Honestly, I’m not sure what to make of all this, especially with Lizzie Samuels on the side of happy fatalism. The Walking Dead often severely punishes its characters who eschew violence, and this seems like the most symbolically overt example of that. Tyreese doesn’t want to kill, which is what’s necessary to protect the people he loves. As a consequence, he is killed by a reanimated family member, a child and representation of the promise of domesticity.

Unnamed child, “No Way Out”

In this 6th season episode, one in which the city of Alexandria is overrun with walkers, we catch a glimpse of a single child zombie within the horde. It’s possible this lone undead child is the son or nephew of someone on set, like the two zombie children in Romero’s Dawn of the Dead are related to Tom Savini, the effects person. This one zombie child is just part of a mob of walkers, and we know literally nothing else about him. However, given the context, this kid might be more deliberately placed than just crowd scene background. The child Sam sees the zombie child right in the middle of a freakout about the “monsters”, a freakout which ultimately gets him, his older brother, and his mother killed.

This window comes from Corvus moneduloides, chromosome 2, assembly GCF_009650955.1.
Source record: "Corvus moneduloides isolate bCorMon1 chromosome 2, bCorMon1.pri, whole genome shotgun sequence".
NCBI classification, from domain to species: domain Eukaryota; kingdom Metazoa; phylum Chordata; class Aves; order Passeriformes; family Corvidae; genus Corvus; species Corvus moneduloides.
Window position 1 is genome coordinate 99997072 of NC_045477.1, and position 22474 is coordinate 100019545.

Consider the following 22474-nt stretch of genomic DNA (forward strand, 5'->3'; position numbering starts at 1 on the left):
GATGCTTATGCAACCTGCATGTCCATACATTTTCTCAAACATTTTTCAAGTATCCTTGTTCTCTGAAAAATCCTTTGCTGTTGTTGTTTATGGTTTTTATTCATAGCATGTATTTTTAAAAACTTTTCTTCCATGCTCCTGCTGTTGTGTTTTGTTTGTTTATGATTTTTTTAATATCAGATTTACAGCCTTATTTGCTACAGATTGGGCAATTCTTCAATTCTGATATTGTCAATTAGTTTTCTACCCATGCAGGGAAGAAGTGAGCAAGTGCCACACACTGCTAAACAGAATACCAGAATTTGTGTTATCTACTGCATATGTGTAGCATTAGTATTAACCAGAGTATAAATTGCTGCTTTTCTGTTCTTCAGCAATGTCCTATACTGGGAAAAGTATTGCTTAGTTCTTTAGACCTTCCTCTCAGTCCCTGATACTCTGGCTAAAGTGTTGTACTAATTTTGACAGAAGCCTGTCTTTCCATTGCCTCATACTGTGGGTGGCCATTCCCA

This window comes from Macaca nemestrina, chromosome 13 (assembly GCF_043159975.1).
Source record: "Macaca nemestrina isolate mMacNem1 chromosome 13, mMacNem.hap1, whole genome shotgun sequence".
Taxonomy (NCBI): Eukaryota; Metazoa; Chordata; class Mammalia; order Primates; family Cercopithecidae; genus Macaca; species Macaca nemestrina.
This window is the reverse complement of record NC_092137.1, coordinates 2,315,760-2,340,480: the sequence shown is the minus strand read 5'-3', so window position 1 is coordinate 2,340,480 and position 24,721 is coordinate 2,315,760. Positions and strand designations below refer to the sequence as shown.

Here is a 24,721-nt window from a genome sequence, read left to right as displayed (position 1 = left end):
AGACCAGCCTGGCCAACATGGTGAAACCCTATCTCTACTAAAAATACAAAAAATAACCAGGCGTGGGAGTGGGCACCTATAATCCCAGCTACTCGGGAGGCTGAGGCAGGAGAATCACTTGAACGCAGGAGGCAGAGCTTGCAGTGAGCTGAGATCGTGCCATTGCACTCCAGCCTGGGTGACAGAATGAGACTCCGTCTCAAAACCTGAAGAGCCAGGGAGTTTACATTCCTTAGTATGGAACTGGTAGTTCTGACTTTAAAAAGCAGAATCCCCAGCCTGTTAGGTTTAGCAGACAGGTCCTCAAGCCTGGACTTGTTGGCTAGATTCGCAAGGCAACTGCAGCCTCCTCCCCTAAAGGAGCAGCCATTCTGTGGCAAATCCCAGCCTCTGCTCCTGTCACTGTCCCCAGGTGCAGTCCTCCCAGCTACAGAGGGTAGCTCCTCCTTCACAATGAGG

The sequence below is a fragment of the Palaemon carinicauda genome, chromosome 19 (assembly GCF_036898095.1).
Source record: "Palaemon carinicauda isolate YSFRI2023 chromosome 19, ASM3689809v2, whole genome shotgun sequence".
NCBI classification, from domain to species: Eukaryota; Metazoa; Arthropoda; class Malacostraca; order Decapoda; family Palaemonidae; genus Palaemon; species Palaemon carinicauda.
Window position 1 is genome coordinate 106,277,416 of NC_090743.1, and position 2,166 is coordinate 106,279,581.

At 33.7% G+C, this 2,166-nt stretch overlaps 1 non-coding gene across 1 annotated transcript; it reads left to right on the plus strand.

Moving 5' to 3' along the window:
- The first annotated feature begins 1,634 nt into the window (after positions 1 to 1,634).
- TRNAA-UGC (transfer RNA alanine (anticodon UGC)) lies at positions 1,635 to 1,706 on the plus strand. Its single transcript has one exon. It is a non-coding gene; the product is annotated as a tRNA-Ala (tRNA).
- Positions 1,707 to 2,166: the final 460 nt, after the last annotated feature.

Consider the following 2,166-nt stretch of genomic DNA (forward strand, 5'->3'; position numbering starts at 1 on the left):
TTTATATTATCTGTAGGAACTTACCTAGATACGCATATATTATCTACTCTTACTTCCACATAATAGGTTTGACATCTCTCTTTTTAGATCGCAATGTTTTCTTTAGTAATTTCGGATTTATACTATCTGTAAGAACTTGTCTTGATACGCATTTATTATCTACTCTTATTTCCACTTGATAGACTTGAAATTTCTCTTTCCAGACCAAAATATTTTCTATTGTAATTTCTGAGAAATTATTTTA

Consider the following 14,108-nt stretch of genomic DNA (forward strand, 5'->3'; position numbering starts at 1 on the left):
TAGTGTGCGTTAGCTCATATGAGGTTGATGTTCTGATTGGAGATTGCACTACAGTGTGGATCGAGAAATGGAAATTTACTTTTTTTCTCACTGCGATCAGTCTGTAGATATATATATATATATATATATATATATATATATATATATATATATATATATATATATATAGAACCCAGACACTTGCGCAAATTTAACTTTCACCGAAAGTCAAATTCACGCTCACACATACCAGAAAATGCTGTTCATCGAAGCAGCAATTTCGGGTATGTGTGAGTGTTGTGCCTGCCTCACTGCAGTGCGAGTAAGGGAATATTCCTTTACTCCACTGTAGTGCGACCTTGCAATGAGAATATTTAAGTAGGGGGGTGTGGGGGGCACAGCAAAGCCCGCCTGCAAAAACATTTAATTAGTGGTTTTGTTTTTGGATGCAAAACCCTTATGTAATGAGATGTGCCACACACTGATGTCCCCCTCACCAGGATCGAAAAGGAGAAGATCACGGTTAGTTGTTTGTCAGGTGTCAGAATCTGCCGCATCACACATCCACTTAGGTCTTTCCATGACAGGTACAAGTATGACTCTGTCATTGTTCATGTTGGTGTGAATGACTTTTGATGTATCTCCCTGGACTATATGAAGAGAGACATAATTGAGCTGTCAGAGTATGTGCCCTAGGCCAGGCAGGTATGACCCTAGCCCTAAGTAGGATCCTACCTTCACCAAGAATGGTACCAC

Backing up a bit: the Alexandrians have been split up by the invading horde, and Rick and a few others are trapped in Jessie’s house. Jessie is the mother of Sam and Ron, who are about 10 and 16. Sam’s most important on-screen relationship, outside of his immediate family, is with Carol. Sam takes to her early on in her sojourn in Alexandria because she is the source of cookies in her guise as dumb housewife Carol. (Carol’s ability to code-switch, especially in this period, is impressive. She’ll go from ditzy lady to stone cold killer in a second.) But when he follows her into places he’s (and she’s) not supposed to be, what he gets is brutal truths Carol. She clearly doesn’t want to get involved in the life of another child, and she’s constantly trying to run him off while almost reflexively caring for him.